The Stories That Stay with Us

In the rush of the Christmas season one thing is certain these days, and that is that people will spend time watching movies on VCR or DVD players. But which movies? Let me suggest a few that make solid worldview points. First, let me make it clear: I'm not suggesting that you always have to watch movies just to get a lesson out of them. That's not what movies, or stories in general, are about. A good movie is just that, but movies, at the same time, do shape our thinking. It's no accident that, for the most part, the movies and stories that stay with us are the ones that dramatize truths about the human condition -- like our fallen nature, our need for a Redeemer, our dependence on each other, good and evil. And the movies I suggest are like that. One of the most popular Christmas movies ever is Frank Capra's It's a Wonderful Life, a film that's appropriate for all ages. The movie is about a businessman who spends his life giving up what he wants to help others. And then one day he finds himself in desperate need of help, and he's rescued by an angel. There's a reason people watch this movie again and again: Though it is a simple story, it reaffirms the value of faith, life, and friendship. Another classic, for older children and adults, is To Kill a Mockingbird. In Depression-era Alabama, a white lawyer defends an innocent black man on rape charges. The movie clearly shows the depravity of human nature and the tragedy of prejudice. And it also portrays an unforgettable story about the eternal impact a good father has on his children. There are more recent classics, like Saving Private Ryan. This is not a movie for children. But older teenagers and adults who can handle its graphic depiction of war will be deeply moved by the struggle of a group of soldiers assigned to rescue a single private. It's a timely reminder of both the horrifying realities of war and the words of Jesus: "Greater love has no man than this, than to lay down one's life for his friends." The ending is worth the cost of the rental. A very different wartime story is told in the Italian film Life Is Beautiful. In it a devoted father shelters his young son from the brutal realities of a World War II labor camp by turning the whole experience into a game. Is it possible to tell a comic story against such a horrific backdrop? Some people thought it was a sacrilege, trivializing the horrors of prison; I think it's a beautiful depiction of the biblical principle of bringing good out of evil. Finally, for those in your family who enjoy getting scared out of their wits, I recommend the film Signs, in which a former minister tries to defend his family against an invasion from space. Signs is not a typical alien flick. It has subtlety, humor, and nail-biting suspense -- and it gradually develops into a strong affirmation of faith. This list is only a starting point. You can get my complete list by calling us here at BreakPoint. And, of course, you and your family might benefit from Ted Baehr's very helpful family guide to the movies, What Can We Watch Tonight? With the right movie and the right attitude, a little family time around the TV can be a life-changing experience, a Christmas gift you'll long remember. For further reading: Call 1-877-322-5527 to request a complimentary copy of the "BreakPoint with Chuck Colson Recommended Films List." Visit BreakPoint's "At the Movies" page for more film reviews. Visit Christianity Today's "Film Forum" page for further commentary. includes film reviews and interviews with filmmakers. BreakPoint Commentary No. 031201, "Gifts That Keep Giving." Brian Godawa, Hollywood Worldviews (InterVarsity, 2002). Call 1-877-322-5527 to order. Robert K. Johnson, Reel Spirituality: Theology and Film in Dialogue (Baker Book House, 2000). Call 1-877-322-5527 to order. Ted Baehr, What Can We Watch Tonight?: A Family Guide to the Movies (Zondervan, 2003).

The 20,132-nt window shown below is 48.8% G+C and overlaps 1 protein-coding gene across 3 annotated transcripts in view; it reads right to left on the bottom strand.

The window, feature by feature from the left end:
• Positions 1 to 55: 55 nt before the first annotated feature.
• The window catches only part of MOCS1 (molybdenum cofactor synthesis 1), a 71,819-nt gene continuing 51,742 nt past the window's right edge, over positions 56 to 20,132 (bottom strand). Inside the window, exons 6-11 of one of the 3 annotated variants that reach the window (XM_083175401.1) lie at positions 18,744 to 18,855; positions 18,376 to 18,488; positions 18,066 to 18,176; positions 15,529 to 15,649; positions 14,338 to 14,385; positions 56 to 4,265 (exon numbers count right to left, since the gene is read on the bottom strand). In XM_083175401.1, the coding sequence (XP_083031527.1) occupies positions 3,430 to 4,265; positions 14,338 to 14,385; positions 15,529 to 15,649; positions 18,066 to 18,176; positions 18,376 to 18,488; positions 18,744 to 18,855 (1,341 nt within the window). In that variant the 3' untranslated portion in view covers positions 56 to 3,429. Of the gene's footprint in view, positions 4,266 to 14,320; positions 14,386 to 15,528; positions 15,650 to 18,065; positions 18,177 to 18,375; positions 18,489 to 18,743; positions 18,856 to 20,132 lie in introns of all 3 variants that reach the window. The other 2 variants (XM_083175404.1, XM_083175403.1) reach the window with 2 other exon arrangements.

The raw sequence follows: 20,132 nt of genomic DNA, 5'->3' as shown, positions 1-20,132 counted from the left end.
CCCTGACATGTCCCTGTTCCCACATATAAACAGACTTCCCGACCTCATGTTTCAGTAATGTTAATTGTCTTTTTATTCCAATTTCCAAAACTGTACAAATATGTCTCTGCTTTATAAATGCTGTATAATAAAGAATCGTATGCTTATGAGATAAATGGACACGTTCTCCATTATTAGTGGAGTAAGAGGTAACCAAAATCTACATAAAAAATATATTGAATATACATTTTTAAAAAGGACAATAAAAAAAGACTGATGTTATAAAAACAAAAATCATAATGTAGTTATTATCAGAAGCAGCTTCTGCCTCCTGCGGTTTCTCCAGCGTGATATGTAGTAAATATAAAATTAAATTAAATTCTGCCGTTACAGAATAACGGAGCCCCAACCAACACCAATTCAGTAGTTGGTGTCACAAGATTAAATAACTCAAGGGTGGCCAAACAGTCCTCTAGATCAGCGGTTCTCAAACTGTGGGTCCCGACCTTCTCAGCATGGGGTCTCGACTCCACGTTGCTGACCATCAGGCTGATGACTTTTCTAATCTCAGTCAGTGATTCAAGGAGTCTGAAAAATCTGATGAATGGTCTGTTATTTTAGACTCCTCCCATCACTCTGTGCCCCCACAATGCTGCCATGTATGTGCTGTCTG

Chuck Colson



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